In the midst of the busyness of the season though, it always helps to stay organized. So here is your April Gardening To-Do List to help you jumpstart your spring projects. For me it’s helpful to print out this list and hang it somewhere so I can refer to it each week to check my progress, but do whatever is best for you.

Be sure to comment below and give this article a share to other gardeners who might be interested.

NOTE: This list is geared toward USDA Growing Zones 3-8. If you are looking for the April Gardening List for Zones 9-11, click here.

April gardening list spring flowers
Hyacinth, hosta, lungwort, bleeding heart

April Gardening To-Do List for USDA Zones 3-8

In the Garden & Greenhouse

  • Fertilizing the vegetable garden: Remember, we are what we eat, so stay away from both chemical and synthetic fertilizers. My top choice to fertilize is always to apply compost (regular for veggies and mushroom based for fruit trees and berry bushes). If you do not have access to organic compost, then my second choice is usually a rotation of worm tea, bone meal, blood meal, azomite, fish emulsion, kelp, or other “whole ingredient” fertilizers. Unfortunately, even some name brand organic fertilizers are hiding things like MSG under the name “soy protein hydrolysate”. So, use wisdom when picking out the best fertilizers for you and your family.
  • To plant: carrots, radishes, beets, onions, asparagus, rhubarb, a few nightshades (tomatoes, peppers, eggplants). Wait to plant the majority of nightshades until after the last frost date in your region, but sometimes you can get a buffer crop if you stagger planting and the weather stays warm.
  • To harvest: Salad greens, kale, broccoli, cauliflower, mustards, peas, asparagus, and rhubarb
  • Compost: Turn pile 1-2x per week.
    • NOTE: For most people an outdoor compost pile doesn’t really generate a lot. However, using a worm bin (like the ones from Uncle Jim’s Worm Farm), can provide worm tea which creates way more bang for your buck. For most families, composting worms are going to give you a better result.
April gardening list raised beds
Raised beds being planted at Empower School and Farm

In the Food Forest

  • Prune back brambles (raspberries and blackberries)
  • Apply a late spring foliar spray.
  • Consider probiotics for your garden and yard. FREE 11-minute talk on probiotics for the yard, click here.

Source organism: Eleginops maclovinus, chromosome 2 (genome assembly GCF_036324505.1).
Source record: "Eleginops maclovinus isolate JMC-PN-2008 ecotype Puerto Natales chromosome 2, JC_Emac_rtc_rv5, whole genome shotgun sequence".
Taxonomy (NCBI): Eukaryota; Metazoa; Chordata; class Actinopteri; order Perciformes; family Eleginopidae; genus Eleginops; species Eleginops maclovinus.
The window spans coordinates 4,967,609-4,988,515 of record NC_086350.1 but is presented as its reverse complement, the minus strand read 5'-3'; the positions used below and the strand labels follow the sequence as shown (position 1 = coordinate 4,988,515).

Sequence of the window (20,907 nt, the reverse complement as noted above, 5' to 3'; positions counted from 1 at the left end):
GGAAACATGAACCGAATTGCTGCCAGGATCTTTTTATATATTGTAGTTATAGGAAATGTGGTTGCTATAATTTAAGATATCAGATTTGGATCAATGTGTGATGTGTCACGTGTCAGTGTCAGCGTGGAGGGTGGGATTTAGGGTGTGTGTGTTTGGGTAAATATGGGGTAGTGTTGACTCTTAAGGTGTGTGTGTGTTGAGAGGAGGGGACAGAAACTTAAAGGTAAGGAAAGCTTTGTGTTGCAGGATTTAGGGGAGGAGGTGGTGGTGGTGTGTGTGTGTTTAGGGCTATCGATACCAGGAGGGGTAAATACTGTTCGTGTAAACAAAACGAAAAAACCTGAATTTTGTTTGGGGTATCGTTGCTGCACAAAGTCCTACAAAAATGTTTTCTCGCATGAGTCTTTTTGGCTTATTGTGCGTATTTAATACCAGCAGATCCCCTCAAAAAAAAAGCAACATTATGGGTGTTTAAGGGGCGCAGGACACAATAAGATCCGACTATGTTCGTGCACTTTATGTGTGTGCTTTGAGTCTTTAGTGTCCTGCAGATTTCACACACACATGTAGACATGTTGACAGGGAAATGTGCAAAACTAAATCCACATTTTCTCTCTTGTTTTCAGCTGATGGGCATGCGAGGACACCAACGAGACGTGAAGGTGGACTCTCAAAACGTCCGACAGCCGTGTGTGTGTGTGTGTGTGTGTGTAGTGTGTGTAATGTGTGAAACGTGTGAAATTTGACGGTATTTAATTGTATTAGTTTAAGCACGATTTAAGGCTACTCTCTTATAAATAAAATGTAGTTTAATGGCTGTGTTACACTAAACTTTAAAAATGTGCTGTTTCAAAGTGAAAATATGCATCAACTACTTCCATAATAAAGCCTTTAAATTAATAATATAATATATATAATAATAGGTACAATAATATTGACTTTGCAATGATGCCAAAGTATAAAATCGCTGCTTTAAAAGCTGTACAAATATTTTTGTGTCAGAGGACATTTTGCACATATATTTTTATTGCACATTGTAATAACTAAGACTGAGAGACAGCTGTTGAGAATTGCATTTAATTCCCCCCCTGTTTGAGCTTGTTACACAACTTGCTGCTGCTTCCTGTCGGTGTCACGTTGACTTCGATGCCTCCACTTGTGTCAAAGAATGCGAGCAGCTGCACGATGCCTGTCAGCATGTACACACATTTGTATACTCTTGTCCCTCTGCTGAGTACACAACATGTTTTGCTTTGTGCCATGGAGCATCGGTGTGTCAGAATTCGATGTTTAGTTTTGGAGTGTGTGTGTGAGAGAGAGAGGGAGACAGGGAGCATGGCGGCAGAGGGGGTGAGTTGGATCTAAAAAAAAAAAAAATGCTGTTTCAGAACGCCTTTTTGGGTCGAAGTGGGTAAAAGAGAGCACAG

• Plant new fruit trees and berry bushes. Here is a step-by-step process (with diagram) of how to plant a fruit tree or berry bush. Some of the info may surprise you.
  • Pinch off “first year fruit”. Never let a fruit tree produce fruit the first year that it is in the ground. Remove any fruit so all the energy goes to establishing a heathy root system. Even leaving a single fruit will cause the nutrient requirements of the tree to change, so make sure to remove all fruit the first year it’s in the ground. This is soooo hard to do, but it will help create a much healthier tree in the long-run.
  • Apply mulch (wood chips) to any areas that need it. Fruit trees like to have 4-6″ of wood chips around the base (extending all the way to the drip line). This helps conserve moisture, but also creates a rich fungal compost at the base of the tree. Remember, keep mulch a few inches back from the truck, because you don’t want the decomposing wood touching your tree.
  • Pruning: NO pruning once trees flower. After they awaken for the spring, there is a lot of sap flowing. You don’t want to cause a fungal or bacterial issue by pruning this time of year. Pruning should be done during late winter dormancy, so if you haven’t pruned fruit trees yet, it’s best to wait. You can, however, still prune pines, decorative shrubs, and ornamental trees now.
April gardening list foliar spray
Spring foliar spray being applied by a permaculture design course participant in 2021 at Empower School and Farm.

In the Shed

  • Use Seafoam in the gas tank of all small engines as you start them for the first time this year. Seafoam will help clean out all the lines and help things run more smoothly as you enter the gardening season.
  • Check hand tools: If you oiled your garden tools before winter, everything should be ready to rock. However, if you forgot, you might need to use sandpaper to clean the rust off. Oil them up when you are finished to protect them. This is a great time to sharpen shovels and other tools with a grinder or dremel tool. Use linseed oil on handles to give everything a fresh look for the season.